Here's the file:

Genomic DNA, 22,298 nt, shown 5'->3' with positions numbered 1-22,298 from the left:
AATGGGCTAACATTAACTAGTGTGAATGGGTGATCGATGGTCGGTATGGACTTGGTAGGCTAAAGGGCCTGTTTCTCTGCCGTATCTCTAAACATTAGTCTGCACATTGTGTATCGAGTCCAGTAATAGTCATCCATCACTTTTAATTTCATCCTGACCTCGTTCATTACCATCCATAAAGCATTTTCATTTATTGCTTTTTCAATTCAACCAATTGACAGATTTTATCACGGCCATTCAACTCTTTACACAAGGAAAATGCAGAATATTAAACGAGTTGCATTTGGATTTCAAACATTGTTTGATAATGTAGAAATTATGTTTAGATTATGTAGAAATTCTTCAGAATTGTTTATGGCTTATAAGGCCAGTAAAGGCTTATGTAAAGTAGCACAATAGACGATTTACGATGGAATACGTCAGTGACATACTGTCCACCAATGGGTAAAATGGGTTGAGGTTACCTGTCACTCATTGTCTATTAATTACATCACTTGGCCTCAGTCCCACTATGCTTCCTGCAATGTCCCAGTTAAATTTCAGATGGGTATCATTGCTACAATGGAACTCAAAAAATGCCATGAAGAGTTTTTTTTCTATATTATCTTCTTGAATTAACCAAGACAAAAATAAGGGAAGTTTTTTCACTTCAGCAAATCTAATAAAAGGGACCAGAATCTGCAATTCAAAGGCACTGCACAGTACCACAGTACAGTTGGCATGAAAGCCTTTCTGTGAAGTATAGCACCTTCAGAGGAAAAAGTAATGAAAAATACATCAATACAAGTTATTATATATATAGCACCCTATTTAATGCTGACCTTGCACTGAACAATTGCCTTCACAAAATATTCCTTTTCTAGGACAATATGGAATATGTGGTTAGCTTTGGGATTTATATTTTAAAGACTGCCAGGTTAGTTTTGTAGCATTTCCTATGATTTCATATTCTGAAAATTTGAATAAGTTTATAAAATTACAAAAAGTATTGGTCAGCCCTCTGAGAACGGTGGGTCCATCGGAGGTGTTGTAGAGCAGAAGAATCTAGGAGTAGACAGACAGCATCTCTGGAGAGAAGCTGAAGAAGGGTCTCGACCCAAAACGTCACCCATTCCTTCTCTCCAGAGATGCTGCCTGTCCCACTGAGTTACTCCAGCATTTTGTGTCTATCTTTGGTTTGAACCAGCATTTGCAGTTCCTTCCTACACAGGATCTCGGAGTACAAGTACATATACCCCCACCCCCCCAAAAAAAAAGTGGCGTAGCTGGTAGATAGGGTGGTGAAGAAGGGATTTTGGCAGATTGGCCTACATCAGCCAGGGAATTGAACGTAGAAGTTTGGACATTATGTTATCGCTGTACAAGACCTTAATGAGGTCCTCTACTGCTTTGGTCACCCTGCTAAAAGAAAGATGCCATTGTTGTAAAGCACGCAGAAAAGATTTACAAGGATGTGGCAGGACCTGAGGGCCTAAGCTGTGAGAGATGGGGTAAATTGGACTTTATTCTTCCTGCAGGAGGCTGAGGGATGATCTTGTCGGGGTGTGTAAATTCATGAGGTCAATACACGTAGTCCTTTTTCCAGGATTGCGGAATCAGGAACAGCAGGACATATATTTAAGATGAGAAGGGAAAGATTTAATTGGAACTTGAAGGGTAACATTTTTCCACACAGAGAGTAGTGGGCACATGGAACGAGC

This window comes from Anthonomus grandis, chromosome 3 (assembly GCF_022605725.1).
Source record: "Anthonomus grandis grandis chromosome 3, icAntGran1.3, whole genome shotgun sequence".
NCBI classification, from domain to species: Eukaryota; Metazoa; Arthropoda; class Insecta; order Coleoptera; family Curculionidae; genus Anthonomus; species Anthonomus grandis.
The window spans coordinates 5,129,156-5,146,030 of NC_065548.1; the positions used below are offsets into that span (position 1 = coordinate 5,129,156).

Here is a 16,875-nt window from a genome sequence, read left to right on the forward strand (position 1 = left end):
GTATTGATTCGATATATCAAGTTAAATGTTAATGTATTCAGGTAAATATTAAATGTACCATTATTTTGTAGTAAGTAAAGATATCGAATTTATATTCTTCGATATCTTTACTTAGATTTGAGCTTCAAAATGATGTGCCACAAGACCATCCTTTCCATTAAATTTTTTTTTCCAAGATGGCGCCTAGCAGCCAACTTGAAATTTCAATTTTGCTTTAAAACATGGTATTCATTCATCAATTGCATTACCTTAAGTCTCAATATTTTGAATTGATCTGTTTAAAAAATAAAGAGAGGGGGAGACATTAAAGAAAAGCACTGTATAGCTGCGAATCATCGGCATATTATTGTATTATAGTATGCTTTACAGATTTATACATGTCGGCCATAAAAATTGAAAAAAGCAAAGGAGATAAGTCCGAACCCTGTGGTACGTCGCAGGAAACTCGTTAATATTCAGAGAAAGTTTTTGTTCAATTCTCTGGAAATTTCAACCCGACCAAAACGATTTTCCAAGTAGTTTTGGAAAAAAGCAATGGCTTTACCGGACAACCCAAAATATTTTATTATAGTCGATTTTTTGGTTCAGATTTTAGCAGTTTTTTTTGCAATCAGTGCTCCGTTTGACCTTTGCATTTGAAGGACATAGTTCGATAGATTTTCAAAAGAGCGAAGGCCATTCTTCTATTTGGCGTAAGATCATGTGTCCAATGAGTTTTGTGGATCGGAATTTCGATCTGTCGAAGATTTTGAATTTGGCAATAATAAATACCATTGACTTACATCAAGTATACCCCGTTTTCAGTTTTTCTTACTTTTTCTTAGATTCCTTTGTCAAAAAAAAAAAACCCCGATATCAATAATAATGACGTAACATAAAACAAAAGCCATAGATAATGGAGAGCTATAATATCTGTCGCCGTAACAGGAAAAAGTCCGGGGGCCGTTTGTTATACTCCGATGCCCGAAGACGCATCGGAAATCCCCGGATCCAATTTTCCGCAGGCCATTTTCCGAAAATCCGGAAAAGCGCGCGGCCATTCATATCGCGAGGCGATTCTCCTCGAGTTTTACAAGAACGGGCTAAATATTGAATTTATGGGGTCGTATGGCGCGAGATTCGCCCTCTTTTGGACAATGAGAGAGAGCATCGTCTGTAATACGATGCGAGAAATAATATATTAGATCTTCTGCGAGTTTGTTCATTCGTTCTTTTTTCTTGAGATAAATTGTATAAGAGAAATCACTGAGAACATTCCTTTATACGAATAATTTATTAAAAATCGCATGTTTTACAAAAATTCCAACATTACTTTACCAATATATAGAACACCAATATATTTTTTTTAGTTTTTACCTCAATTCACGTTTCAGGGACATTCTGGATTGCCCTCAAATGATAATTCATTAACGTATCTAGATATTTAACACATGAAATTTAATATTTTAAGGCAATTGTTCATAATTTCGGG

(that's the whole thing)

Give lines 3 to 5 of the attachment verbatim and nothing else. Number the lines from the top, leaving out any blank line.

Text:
This window comes from Anthonomus grandis, chromosome 3 (assembly GCF_022605725.1).
Source record: "Anthonomus grandis grandis chromosome 3, icAntGran1.3, whole genome shotgun sequence".
NCBI classification, from domain to species: Eukaryota; Metazoa; Arthropoda; class Insecta; order Coleoptera; family Curculionidae; genus Anthonomus; species Anthonomus grandis.